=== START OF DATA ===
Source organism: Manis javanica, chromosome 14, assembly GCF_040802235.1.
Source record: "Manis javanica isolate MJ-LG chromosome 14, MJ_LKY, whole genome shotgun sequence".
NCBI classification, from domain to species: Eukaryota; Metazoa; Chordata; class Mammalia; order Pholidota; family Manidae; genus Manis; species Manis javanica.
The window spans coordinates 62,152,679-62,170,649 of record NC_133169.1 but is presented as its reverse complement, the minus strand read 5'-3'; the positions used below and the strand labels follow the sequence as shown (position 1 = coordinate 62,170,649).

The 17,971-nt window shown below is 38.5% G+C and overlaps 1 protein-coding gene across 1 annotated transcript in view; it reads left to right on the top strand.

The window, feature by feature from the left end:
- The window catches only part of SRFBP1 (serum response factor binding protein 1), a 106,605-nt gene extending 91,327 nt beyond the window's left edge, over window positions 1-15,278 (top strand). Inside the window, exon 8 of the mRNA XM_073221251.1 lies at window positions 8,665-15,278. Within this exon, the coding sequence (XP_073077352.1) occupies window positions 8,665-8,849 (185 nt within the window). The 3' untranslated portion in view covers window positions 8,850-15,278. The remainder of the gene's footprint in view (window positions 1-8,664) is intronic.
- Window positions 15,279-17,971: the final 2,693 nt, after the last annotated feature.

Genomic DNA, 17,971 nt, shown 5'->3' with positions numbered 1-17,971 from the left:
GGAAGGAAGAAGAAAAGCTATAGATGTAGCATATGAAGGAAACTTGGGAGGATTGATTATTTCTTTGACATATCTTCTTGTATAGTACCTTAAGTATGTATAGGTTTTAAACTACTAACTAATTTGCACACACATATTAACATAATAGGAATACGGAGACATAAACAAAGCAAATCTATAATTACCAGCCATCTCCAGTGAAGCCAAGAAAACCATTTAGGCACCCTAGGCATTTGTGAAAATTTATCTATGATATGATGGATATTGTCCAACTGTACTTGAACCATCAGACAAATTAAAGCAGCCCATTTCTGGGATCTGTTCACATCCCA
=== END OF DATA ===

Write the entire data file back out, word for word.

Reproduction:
Source organism: Manis javanica, chromosome 14, assembly GCF_040802235.1.
Source record: "Manis javanica isolate MJ-LG chromosome 14, MJ_LKY, whole genome shotgun sequence".
NCBI classification, from domain to species: Eukaryota; Metazoa; Chordata; class Mammalia; order Pholidota; family Manidae; genus Manis; species Manis javanica.
The window spans coordinates 62,152,679-62,170,649 of record NC_133169.1 but is presented as its reverse complement, the minus strand read 5'-3'; the positions used below and the strand labels follow the sequence as shown (position 1 = coordinate 62,170,649).

The 17,971-nt window shown below is 38.5% G+C and overlaps 1 protein-coding gene across 1 annotated transcript in view; it reads left to right on the top strand.

The window, feature by feature from the left end:
- The window catches only part of SRFBP1 (serum response factor binding protein 1), a 106,605-nt gene extending 91,327 nt beyond the window's left edge, over window positions 1-15,278 (top strand). Inside the window, exon 8 of the mRNA XM_073221251.1 lies at window positions 8,665-15,278. Within this exon, the coding sequence (XP_073077352.1) occupies window positions 8,665-8,849 (185 nt within the window). The 3' untranslated portion in view covers window positions 8,850-15,278. The remainder of the gene's footprint in view (window positions 1-8,664) is intronic.
- Window positions 15,279-17,971: the final 2,693 nt, after the last annotated feature.

Genomic DNA, 17,971 nt, shown 5'->3' with positions numbered 1-17,971 from the left:
GGAAGGAAGAAGAAAAGCTATAGATGTAGCATATGAAGGAAACTTGGGAGGATTGATTATTTCTTTGACATATCTTCTTGTATAGTACCTTAAGTATGTATAGGTTTTAAACTACTAACTAATTTGCACACACATATTAACATAATAGGAATACGGAGACATAAACAAAGCAAATCTATAATTACCAGCCATCTCCAGTGAAGCCAAGAAAACCATTTAGGCACCCTAGGCATTTGTGAAAATTTATCTATGATATGATGGATATTGTCCAACTGTACTTGAACCATCAGACAAATTAAAGCAGCCCATTTCTGGGATCTGTTCACATCCCA